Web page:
Valentine in Sepia

But what did it feel like to be alive back then, when everything or nothing seemed possible? When you lay awake listening to train whistles that weren’t so much noise as a heightening of your bedroom silence? When you smelled woodsmoke, walking home in the early dark?

—Henry Allen, Introduction, What It Felt Like

If this is an Age of Cyberspace, it’s also, perversely, an Age of Nostalgia, which is very different from, perhaps antithetical to, an age in which the study of history is revered. Nostalgia is of all preoccupations the easiest, for it’s a litany of impressions, not a record of fact; it’s under no obligation to be faithful to reality. The recent millennium was a celebration ad nauseam of the twentieth century but the impulse is always with us: nostalgia is a luxurious emotion we feel, after a certain age, for a mostly imagined and highly edited past that seems to us more innocent, therefore more worthy, than the present. It’s the most bittersweet of emotions, predicated upon loss. In an affluent, rapidly changing society, nostalgia is a highly marketable commodity. It’s a pleasant sort of pseudo-pain, or pang; it feels like yearning, like unrequited puppy love, yet with an undercurrent of rage. (For an overvaluing of the past means a devaluing of the present and, very likely, a resistance to contemplating any future at all.) The Greek root of “nostalgia” suggests “homesickness,” but we can assume that the “home” for which we’re sick has been ameliorated by amnesia, like Polaroids that, as they fade, allow us to appear more attractive than we were.

The first ninety-four pages of this palm-sized book by the Washington Post feature writer and editor Henry Allen, encompassing the first six decades of the twentieth century, are a valentine to this vanished, sepia-tinted world, which can be evoked only through a self-conscious act of memory. In his effort to tell us “what it felt like” Henry Allen recalls a younger, more energetic, more naively optimistic America than the one we currently inhabit, in a tour de force of style reminiscent of such diversely inspired works as E.L. Doctorow’s Ragtime, Paul West’s Portable People, Robert Taylor Jr.’s Loving Belle Starr, those surreal tales of Donald Barthelme that revere, even as they gently mock, bygone days; and Michael Flanagan’s Stations: An Imagined Journey,1 surely one of the most beautiful of idiosyncratic homages to the American past. Especially, one is reminded of the opening of Doctorow’s bravura novel in Allen’s opening chapter, “1900-1910: Good Years”:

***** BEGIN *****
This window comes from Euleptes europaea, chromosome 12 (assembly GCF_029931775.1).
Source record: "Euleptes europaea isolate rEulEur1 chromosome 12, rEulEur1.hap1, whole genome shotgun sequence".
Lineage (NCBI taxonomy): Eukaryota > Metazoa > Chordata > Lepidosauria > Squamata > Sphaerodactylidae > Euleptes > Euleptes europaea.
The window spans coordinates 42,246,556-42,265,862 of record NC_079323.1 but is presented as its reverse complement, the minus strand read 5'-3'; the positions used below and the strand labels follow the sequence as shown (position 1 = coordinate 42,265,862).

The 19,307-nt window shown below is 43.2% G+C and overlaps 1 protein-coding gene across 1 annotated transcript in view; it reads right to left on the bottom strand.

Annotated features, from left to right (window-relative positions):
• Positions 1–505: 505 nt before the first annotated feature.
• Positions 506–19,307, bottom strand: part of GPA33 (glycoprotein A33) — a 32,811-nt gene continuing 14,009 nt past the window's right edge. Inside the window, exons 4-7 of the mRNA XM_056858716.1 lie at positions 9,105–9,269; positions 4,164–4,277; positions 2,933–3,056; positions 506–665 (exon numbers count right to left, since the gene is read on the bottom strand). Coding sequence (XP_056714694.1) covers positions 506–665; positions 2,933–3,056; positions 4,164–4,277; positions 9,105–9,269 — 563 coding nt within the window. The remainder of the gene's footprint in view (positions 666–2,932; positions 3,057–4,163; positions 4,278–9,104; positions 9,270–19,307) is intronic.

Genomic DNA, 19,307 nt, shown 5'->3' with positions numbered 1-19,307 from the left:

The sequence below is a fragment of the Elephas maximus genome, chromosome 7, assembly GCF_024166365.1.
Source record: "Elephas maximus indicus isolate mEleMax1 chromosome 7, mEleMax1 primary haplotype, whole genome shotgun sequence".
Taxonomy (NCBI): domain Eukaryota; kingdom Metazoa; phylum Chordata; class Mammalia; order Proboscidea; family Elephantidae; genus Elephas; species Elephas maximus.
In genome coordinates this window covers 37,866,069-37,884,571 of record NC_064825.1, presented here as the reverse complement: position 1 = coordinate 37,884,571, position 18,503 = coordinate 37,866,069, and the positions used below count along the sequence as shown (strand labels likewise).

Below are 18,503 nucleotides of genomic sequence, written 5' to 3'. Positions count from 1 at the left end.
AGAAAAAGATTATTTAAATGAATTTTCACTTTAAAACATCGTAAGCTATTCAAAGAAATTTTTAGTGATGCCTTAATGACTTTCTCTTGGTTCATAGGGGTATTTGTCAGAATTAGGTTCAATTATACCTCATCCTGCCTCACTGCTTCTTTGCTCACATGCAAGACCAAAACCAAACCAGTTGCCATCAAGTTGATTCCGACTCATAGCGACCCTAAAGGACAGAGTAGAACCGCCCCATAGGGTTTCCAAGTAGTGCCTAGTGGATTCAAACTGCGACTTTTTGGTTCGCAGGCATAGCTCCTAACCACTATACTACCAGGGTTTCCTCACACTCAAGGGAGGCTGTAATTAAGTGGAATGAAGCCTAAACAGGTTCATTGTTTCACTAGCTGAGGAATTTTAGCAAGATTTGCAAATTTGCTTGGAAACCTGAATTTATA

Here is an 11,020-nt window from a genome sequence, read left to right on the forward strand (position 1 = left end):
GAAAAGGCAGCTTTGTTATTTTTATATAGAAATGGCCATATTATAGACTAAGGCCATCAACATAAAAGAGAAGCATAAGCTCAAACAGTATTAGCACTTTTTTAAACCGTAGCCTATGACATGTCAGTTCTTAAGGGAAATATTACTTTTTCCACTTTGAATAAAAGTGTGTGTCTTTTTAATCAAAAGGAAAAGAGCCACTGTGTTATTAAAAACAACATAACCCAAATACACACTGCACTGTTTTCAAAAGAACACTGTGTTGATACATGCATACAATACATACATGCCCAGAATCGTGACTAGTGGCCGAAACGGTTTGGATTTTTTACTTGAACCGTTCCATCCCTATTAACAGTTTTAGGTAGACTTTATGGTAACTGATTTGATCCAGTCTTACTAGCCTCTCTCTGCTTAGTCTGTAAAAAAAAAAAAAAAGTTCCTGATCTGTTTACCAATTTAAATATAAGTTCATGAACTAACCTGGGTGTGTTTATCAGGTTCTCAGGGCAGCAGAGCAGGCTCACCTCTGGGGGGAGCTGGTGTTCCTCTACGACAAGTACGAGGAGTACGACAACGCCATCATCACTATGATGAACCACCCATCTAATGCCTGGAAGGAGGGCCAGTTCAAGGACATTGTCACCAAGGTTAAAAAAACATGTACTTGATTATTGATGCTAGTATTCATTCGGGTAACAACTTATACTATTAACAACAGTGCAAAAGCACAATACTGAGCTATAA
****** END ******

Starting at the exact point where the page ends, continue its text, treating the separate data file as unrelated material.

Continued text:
Back when health, wealth, and happiness seemed not possible but inevitable, and there were Gibson girls with their confident, lifted hair and their hands in fur muffs…photographs of families lined up from tallest to shortest, like organ pipes…the whistle of stiff bristle brushes on porch floors…wiseacres saying, “Make like a hoop and roll out of here”…grimy children crippled in textile mills.

John D. Rockefeller said, “God gave me my money.”

Things were…

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